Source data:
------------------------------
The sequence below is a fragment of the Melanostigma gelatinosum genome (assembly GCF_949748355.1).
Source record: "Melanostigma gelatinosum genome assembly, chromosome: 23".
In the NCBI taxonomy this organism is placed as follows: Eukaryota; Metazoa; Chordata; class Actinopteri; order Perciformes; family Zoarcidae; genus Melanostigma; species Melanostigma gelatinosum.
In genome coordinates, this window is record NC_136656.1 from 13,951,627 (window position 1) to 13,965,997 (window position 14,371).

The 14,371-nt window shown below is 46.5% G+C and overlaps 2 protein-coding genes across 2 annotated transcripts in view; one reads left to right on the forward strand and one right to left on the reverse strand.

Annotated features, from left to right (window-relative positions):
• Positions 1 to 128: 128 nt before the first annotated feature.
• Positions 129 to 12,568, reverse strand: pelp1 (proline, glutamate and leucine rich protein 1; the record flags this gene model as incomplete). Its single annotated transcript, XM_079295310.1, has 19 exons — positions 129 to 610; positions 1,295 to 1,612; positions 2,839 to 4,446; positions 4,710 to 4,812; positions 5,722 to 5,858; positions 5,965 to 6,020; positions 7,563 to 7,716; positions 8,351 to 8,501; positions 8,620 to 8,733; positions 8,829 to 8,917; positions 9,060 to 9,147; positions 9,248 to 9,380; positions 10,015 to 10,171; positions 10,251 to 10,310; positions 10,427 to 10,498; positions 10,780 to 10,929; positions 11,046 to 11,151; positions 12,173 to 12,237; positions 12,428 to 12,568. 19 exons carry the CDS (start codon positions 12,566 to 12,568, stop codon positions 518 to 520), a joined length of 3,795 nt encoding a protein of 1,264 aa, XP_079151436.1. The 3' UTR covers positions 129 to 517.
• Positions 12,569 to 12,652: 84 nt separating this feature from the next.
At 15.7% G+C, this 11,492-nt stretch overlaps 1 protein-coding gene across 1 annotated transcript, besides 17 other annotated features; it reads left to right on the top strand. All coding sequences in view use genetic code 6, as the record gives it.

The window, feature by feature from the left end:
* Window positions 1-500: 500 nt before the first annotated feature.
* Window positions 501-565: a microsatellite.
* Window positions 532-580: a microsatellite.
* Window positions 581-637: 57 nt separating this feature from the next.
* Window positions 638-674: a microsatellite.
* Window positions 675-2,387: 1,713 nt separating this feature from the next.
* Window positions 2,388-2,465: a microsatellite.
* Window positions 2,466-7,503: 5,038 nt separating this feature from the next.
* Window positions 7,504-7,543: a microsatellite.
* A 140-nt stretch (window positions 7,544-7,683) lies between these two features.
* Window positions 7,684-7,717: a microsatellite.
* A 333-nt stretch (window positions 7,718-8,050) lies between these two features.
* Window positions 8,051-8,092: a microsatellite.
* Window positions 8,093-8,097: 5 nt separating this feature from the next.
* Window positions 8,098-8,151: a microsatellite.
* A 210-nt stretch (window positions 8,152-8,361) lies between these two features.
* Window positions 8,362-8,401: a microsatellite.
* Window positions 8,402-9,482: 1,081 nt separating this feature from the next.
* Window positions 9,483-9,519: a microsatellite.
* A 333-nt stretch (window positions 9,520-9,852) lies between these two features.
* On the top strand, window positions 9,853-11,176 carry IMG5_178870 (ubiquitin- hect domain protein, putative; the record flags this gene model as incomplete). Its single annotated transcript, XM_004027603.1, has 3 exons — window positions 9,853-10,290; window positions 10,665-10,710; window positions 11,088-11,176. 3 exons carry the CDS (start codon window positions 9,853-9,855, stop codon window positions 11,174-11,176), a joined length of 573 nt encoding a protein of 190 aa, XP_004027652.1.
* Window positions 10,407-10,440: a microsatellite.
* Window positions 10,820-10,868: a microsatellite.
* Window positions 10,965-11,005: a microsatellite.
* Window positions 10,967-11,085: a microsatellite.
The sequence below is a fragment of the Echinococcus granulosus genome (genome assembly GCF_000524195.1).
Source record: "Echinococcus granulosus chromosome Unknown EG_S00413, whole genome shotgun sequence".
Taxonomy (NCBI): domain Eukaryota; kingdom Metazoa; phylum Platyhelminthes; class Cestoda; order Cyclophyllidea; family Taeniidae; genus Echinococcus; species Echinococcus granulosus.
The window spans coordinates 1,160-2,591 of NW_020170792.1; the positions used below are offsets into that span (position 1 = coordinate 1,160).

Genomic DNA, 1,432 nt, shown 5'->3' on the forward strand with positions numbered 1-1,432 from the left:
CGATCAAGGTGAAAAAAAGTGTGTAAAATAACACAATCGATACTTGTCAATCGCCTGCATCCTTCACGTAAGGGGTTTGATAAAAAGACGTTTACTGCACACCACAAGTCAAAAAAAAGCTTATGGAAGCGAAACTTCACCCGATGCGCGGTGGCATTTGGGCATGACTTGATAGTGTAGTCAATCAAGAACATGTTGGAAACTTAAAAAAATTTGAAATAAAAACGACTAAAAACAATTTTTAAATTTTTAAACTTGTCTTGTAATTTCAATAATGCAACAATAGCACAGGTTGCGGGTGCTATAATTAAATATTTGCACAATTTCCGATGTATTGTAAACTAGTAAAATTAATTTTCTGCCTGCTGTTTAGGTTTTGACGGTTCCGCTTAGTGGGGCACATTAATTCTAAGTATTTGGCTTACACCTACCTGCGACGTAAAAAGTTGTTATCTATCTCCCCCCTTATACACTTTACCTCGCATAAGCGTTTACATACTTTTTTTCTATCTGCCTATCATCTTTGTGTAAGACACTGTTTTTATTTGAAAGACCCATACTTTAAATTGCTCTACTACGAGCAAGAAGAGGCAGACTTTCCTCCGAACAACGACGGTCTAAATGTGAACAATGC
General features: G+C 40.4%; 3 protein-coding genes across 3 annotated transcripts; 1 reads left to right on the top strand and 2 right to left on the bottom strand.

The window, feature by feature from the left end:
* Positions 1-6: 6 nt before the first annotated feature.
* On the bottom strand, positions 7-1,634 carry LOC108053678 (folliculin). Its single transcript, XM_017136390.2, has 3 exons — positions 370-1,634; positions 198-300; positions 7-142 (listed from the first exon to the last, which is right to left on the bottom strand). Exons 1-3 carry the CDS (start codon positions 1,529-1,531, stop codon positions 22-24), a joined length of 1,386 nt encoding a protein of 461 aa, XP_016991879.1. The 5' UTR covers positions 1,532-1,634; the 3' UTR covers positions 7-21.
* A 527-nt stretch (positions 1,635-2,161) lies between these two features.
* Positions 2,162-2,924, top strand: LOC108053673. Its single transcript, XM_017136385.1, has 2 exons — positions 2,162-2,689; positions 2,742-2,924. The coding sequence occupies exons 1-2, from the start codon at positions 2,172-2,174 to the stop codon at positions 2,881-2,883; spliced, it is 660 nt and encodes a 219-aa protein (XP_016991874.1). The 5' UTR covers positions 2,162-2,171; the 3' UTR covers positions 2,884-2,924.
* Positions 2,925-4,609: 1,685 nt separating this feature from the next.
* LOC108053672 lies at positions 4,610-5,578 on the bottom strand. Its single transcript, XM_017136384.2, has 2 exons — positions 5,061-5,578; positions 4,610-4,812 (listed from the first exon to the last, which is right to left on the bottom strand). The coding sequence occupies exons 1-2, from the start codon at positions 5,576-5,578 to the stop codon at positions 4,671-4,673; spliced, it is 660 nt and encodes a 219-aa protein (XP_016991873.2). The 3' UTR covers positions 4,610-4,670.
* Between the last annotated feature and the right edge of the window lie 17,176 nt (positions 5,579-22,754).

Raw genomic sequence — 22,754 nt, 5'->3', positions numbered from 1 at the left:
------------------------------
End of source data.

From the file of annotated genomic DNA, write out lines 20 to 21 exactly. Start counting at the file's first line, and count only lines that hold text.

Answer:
* Window positions 7,504-7,543: a microsatellite.
* A 140-nt stretch (window positions 7,544-7,683) lies between these two features.